Introduction Issues of women discrimination either in private organizations or government offices have taken center stage, particularly after the second half of the twentieth century. Over the years, activists have expressed their concerns that women have been treated unjustly in as far as political, economic social, and cultural issues are concerned. This has clearly drawn the interest of scholars and other stakeholders alike who have embarked on researches in a bid to evaluate the truth in such claims. The popular view is that women are somewhat underrepresented when it comes to issues relating to different fields be it in reference to employability, hiring, promotion, and professional qualification, in various sectors (Gregory 2002, 13).
The common view among managerial behaviorists and sociologists is that the workplace remains a noteworthy epicenter in the reproduction and perpetuation of disparities. Numerous studies have been carried out to examine gender disparities as they characterize themselves in workplace environment. In essence, Discrimination against women in the workplace has been recognized as a wicked problem that not only affects both the public and the private sector.
Governments have made purposeful attempts to eradicate the various forms of discrimination. A good case in point is provided by the passage of legislations that support affirmative action. Within the background of the United States, Australian, among other countries, discrimination against women has previously been identified as a key problem, particularly considering the very diverse nature of the populace. Significant strides in as far as minimizing discrimination have been made since 1950’s (Johnson 2007, 38). However, complete success has remained indefinable and discrimination against women in the workplace remains rampant all through the country.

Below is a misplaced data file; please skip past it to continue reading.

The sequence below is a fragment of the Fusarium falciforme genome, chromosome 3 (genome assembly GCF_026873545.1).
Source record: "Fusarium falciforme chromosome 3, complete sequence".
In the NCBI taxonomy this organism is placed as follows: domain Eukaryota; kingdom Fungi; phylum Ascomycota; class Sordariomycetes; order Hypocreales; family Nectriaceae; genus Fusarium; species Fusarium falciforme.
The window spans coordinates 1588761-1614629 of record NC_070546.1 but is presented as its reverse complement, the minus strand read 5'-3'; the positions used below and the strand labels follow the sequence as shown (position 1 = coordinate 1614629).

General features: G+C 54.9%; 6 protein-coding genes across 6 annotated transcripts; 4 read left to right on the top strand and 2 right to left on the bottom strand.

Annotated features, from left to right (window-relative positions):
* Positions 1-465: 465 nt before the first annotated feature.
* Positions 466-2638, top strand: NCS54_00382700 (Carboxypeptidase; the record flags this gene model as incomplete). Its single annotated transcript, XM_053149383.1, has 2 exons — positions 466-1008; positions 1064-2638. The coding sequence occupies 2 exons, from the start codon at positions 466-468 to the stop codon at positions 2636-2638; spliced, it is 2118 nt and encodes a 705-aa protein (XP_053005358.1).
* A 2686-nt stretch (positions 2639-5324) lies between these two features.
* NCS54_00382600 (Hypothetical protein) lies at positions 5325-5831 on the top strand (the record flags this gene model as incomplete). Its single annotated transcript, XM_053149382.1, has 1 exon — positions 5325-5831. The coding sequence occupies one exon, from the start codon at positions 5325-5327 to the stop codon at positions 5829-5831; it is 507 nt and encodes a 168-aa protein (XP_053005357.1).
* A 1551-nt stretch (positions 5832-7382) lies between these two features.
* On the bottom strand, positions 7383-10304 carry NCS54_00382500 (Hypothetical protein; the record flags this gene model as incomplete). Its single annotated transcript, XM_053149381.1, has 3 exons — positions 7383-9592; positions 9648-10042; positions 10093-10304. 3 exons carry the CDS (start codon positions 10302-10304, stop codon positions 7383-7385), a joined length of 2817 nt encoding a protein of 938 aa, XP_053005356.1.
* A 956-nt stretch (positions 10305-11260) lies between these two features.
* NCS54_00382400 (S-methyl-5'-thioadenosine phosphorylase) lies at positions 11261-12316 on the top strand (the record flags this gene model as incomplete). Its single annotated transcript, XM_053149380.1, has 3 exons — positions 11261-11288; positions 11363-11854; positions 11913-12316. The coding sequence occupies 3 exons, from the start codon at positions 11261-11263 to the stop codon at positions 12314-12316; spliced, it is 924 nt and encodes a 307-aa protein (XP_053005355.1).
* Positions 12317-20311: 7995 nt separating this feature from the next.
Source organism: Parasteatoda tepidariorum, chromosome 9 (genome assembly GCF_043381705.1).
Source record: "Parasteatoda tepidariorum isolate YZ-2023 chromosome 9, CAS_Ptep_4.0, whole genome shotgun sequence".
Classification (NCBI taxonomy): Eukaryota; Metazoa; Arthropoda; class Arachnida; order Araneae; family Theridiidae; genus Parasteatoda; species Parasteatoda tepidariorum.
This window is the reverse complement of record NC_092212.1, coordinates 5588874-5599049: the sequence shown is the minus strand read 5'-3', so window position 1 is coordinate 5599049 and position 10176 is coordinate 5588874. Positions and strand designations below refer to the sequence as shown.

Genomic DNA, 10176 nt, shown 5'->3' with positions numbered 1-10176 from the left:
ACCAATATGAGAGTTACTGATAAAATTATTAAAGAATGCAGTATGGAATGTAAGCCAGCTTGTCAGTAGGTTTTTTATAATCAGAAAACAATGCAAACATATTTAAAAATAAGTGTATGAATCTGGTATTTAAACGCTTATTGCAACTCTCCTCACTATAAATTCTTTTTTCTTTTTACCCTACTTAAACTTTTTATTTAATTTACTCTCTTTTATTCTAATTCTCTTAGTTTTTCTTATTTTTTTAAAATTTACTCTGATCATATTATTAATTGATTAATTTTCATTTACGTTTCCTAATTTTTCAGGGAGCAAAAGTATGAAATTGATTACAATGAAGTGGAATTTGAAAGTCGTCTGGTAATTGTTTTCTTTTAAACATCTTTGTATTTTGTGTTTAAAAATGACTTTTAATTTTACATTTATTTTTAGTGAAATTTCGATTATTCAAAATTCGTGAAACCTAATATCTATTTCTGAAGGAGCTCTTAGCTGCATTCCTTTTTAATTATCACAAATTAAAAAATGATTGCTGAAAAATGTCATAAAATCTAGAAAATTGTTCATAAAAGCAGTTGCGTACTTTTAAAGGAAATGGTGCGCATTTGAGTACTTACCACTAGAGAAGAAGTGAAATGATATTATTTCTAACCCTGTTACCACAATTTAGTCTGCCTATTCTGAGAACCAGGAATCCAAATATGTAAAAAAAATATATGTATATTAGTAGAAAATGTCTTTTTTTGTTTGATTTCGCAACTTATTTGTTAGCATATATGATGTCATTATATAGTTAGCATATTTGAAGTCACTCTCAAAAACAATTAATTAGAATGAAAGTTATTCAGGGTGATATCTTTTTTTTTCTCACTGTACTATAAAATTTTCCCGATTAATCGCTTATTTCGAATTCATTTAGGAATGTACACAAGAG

Literature ReviewThe post-world War Two era has experienced a marked rise in the number of females joining the labor market. Nevertheless, there is little proof to suggest that increased involvement has been accompanied by a decrease in gender-based discrimination at the workplace. Certainly, the available body of evidence portrays gender-based discrimination as the most widespread type of workplace inequality. At the workplace, discrimination against women is can be seen in terms of men employees being favored in comparison to similarly capable women (Hurst, 2007, 13). Discrimination against women is best shown by the differential remuneration policies that many organizations tend to adopt.
Markedly, men working in different economic sectors have tended to receive comparatively higher wages than those given to women. According to Hurst (2007, 14) discrimination against women in terms of salaries received has considerably reduced over the years: women’s wages relative to that of men have certainly increased. However, a closer look at the available body of evidence reveals that gender-based income discrimination still remain uncontrolled in the United States and Australia as well.
According to Cotter, Hermsen & Vanneman (2000, 25) American women earn roughly 71% of what their male counterparts make. The gendered wage discrimination also tends to vary across the different races. For example, higher gender-based income discrimination has been observed among white employees compared to their African-American counterparts. Data from the Australian Bureau of Statistics (ABS) support this allegation. Women working full-time take home, on average, around 15 % less than men working full-time. For male graduates, mean starting salaries are AUD 45,000 per year, while for their female counterparts; the mean salary is AUD 42,000.